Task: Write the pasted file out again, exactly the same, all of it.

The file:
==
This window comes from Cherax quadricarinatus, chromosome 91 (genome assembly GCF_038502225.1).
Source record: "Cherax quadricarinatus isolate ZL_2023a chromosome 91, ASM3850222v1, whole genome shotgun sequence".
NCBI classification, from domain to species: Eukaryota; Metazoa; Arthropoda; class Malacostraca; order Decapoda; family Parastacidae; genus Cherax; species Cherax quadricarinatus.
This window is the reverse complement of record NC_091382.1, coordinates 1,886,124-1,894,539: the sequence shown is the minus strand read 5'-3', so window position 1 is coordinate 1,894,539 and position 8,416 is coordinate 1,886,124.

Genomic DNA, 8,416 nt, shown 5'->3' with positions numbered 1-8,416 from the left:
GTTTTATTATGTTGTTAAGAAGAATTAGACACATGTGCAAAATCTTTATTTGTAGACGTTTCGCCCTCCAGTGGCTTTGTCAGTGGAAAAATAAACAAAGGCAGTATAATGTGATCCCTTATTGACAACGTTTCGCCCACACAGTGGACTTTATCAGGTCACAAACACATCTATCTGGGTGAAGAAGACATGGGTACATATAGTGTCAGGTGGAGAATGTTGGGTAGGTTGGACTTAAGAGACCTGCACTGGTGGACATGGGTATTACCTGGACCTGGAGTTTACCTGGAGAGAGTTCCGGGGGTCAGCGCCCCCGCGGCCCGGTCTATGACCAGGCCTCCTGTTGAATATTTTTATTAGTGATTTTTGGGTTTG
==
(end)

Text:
This window comes from Cherax quadricarinatus, chromosome 91 (genome assembly GCF_038502225.1).
Source record: "Cherax quadricarinatus isolate ZL_2023a chromosome 91, ASM3850222v1, whole genome shotgun sequence".
NCBI classification, from domain to species: Eukaryota; Metazoa; Arthropoda; class Malacostraca; order Decapoda; family Parastacidae; genus Cherax; species Cherax quadricarinatus.
This window is the reverse complement of record NC_091382.1, coordinates 1,886,124-1,894,539: the sequence shown is the minus strand read 5'-3', so window position 1 is coordinate 1,894,539 and position 8,416 is coordinate 1,886,124.

Genomic DNA, 8,416 nt, shown 5'->3' with positions numbered 1-8,416 from the left:
GTTTTATTATGTTGTTAAGAAGAATTAGACACATGTGCAAAATCTTTATTTGTAGACGTTTCGCCCTCCAGTGGCTTTGTCAGTGGAAAAATAAACAAAGGCAGTATAATGTGATCCCTTATTGACAACGTTTCGCCCACACAGTGGACTTTATCAGGTCACAAACACATCTATCTGGGTGAAGAAGACATGGGTACATATAGTGTCAGGTGGAGAATGTTGGGTAGGTTGGACTTAAGAGACCTGCACTGGTGGACATGGGTATTACCTGGACCTGGAGTTTACCTGGAGAGAGTTCCGGGGGTCAGCGCCCCCGCGGCCCGGTCTATGACCAGGCCTCCTGTTGAATATTTTTATTAGTGATTTTTGGGTTTG